You could say Alyza Szajna ’99 is the Lance Armstrong of TCNJ.
Armstrong battled cancer and won the Tour de France seven times.
Since her 2005 multiple sclerosis diagnosis, Szajna has participated each year in the “MS150 City to Shore,” a 150-mile bike ride from Woodcrest Station, NJ, to Ocean City, NJ.
There is just one little difference between the two inspiring bicyclists.
“I do not like bike riding that much,” admits Szajna. “I never liked riding fast; I have always been nervous about falling.” Luckily for her, that hasn’t happened yet.
Szajna’s ability to keep racing is what makes her story so inspirational.
MS is a chronic disease of the central nervous system that interrupts the flow of information between brain and body. At its most severe, the disease can lead to paralysis and loss of vision, according to the National Multiple Sclerosis Society.
Szjana’s health concerns began in June 2005. She was at a friend’s birthday party when she she realized she could not feel her feet being tickled. After undergoing several tests, she was diagnosed later that year.
According to Michael Opacki ’99, Szjana’s friend since freshman orientation at the College, MS “never slowed Alyza down.”
“In college, she was the same as she is now: fun-loving, intelligent, and driven,” Opacki said. “Alyza never let any symptoms affect her lifestyle.”
Bryan Haldeman, Szajna’s boyfriend, said people who meet Szjana are surprised to learn she has MS.
“No one knows unless she tells them, and even then sometimes people are in disbelief,” said Haldeman. “Alyza’s determination to remain as healthy as possible and [her] being proactive in seeking a treatment has provided her with much better results than people diagnosed in the past. A lot of people wouldn’t have the discipline to keep up her exercise regiment.”
In addition to her 150-mile bike rides, that regiment also included participating in a “Hops to Hops” bike ride/mud run in Lambertville, NJ, and Newtown Square, PA. Szajna said she trains for rides and runs “by doing anything and everything except biking and running,” which she said “bore (her) to tears.” She has twice completed the strenuous exercise DVD series “P90X” and “Insanity,” billed by its promoters as “possibly the hardest fitness program ever put on DVD.”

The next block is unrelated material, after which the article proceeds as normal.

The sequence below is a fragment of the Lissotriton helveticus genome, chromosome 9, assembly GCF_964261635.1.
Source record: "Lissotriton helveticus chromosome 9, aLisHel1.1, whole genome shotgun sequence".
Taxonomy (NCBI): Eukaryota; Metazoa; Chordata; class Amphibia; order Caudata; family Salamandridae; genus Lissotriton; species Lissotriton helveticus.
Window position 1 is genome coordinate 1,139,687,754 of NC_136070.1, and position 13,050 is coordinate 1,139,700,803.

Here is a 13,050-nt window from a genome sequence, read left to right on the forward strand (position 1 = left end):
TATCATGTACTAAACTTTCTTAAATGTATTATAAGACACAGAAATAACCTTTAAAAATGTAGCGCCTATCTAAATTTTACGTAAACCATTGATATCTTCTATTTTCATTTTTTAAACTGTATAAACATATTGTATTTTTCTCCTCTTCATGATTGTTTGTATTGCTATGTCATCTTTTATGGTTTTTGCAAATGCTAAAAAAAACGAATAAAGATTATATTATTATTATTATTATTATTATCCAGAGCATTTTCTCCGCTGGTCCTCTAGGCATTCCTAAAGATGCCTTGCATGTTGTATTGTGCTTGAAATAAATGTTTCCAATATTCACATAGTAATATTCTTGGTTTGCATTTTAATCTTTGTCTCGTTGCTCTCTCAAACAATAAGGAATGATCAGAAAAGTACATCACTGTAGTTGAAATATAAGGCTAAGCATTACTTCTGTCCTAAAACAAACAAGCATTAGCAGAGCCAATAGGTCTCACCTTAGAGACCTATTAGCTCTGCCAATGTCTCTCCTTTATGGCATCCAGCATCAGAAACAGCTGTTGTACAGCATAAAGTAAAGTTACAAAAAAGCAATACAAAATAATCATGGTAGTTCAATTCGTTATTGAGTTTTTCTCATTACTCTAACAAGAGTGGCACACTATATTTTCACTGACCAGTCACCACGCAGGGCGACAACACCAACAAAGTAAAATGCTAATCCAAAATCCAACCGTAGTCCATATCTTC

“My neurologist calls me an athlete,” said Szanja. “There may be some things I can’t do, but there are many more things I can do that people my age can’t,” she says.
She has had to make some concessions to the illness, she said, including walking up and down stairs more slowly and giving up playing soccer. But with the help of medication and a healthy lifestyle, she keeps her symptoms at bay.
“Before I started taking medication for the fatigue, I felt like I had the flu all the time, without the stuffy nose,” said Szajna. “The limited sensation goes from my toes all the way to the middle of my calves. I can wiggle my toes and move my feet, but I have trouble feeling things with my skin. Picture trying to feel (or) do things while wearing 10 pairs of knee socks.”
According to Szajna, one of the best ways other people can contribute to the MS cause is by learning more about the disease and “understanding how symptoms and treatments vary from person to person.”
She has personally found that positive-thinking helps her deal with her diagnosis.
“I’ve always been a positive person. For me, it is better to focus on the present and the future than the past. It’s also better to focus on what can be done instead of what can’t be done,” said Szajna.